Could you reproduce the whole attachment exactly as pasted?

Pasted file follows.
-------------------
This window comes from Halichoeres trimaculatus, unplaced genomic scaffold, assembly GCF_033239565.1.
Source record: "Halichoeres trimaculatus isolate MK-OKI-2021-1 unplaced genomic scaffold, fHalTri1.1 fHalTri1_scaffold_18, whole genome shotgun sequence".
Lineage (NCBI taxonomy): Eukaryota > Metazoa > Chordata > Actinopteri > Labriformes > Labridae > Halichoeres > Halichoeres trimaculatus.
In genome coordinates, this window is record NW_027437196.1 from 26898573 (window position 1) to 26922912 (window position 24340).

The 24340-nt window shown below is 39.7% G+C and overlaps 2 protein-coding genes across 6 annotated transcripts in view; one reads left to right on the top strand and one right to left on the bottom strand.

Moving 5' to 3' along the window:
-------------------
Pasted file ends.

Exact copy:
This window comes from Halichoeres trimaculatus, unplaced genomic scaffold, assembly GCF_033239565.1.
Source record: "Halichoeres trimaculatus isolate MK-OKI-2021-1 unplaced genomic scaffold, fHalTri1.1 fHalTri1_scaffold_18, whole genome shotgun sequence".
Lineage (NCBI taxonomy): Eukaryota > Metazoa > Chordata > Actinopteri > Labriformes > Labridae > Halichoeres > Halichoeres trimaculatus.
In genome coordinates, this window is record NW_027437196.1 from 26898573 (window position 1) to 26922912 (window position 24340).

The 24340-nt window shown below is 39.7% G+C and overlaps 2 protein-coding genes across 6 annotated transcripts in view; one reads left to right on the top strand and one right to left on the bottom strand.

Moving 5' to 3' along the window: